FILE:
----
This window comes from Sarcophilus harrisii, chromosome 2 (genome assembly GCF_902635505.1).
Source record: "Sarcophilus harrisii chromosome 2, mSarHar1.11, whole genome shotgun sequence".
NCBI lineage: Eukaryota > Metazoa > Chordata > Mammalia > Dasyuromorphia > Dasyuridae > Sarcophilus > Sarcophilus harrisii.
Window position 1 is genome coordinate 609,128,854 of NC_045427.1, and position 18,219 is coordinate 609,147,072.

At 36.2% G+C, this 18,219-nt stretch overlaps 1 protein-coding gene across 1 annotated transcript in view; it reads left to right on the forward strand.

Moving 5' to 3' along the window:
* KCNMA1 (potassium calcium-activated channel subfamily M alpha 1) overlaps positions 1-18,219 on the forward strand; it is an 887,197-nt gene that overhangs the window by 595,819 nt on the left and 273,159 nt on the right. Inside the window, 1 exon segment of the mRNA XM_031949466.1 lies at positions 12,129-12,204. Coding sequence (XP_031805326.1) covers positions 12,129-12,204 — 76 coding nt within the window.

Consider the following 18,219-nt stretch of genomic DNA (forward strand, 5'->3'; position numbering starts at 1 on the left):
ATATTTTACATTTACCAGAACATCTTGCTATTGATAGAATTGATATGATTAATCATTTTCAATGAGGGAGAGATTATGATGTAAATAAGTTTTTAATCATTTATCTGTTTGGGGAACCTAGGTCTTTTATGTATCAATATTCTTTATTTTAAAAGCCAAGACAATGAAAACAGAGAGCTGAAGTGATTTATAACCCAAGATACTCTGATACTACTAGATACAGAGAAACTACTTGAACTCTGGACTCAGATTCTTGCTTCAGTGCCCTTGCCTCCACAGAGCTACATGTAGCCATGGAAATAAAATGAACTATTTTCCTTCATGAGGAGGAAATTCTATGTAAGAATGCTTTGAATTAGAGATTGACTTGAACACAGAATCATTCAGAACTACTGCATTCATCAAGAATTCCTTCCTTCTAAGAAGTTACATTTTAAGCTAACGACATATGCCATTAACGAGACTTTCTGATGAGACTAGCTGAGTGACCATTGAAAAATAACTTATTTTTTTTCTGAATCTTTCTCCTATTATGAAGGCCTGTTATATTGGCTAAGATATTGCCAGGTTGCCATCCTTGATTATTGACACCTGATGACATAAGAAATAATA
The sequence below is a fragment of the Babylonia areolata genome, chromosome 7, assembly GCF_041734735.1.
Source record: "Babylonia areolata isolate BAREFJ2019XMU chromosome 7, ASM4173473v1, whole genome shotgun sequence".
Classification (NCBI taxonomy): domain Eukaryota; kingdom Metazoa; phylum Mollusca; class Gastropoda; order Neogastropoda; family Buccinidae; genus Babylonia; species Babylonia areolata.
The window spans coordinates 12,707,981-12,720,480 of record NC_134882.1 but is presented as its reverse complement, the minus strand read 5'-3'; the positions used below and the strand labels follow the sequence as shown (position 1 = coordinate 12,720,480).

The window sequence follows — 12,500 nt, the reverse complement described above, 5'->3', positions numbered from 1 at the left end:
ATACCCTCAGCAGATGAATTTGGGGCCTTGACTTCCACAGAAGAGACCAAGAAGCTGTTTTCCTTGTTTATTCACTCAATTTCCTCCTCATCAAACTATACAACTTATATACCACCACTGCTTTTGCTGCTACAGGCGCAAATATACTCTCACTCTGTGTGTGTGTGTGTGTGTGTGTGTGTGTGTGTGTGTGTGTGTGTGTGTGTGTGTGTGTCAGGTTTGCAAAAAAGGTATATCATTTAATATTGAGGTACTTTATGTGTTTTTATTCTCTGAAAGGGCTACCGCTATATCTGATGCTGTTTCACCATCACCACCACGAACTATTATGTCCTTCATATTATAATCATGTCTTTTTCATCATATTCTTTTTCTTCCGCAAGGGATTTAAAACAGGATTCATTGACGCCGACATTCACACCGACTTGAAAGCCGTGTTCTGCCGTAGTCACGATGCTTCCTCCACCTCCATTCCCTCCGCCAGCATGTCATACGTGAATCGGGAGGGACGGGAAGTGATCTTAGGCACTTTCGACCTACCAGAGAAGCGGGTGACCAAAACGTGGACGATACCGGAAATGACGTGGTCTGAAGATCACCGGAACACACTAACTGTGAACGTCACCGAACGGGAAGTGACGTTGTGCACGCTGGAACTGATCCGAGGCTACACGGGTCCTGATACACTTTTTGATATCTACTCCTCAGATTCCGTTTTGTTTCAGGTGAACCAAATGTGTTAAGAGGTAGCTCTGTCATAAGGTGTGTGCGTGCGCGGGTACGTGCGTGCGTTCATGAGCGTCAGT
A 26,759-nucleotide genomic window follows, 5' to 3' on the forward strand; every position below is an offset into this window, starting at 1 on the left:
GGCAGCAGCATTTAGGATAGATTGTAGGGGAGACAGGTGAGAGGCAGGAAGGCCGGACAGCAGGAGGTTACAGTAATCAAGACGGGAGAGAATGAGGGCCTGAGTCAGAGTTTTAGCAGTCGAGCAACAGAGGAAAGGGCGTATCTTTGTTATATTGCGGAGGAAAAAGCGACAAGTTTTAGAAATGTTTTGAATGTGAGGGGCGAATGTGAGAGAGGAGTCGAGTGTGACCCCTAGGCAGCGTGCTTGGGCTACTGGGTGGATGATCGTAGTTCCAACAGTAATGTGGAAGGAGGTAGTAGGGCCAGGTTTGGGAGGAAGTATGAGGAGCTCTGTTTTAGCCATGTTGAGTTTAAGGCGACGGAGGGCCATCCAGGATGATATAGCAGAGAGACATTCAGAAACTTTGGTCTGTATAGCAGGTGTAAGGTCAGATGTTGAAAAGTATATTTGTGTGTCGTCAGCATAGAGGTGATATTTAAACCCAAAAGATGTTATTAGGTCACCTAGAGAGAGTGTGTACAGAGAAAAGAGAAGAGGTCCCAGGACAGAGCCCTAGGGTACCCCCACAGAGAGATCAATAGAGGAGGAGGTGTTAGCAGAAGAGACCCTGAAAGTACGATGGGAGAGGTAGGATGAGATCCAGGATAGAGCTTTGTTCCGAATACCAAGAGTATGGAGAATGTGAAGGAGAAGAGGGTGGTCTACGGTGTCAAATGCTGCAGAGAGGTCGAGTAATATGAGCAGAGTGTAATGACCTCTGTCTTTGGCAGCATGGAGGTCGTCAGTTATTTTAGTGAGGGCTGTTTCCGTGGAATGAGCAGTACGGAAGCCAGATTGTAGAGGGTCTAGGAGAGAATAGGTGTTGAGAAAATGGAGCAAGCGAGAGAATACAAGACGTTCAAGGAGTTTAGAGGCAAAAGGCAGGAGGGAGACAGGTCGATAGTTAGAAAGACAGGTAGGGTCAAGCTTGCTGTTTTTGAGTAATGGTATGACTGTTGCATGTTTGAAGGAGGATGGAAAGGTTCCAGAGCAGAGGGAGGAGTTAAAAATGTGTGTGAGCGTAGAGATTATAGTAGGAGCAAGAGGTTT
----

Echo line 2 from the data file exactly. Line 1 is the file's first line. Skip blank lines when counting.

Source record: "Sarcophilus harrisii chromosome 2, mSarHar1.11, whole genome shotgun sequence".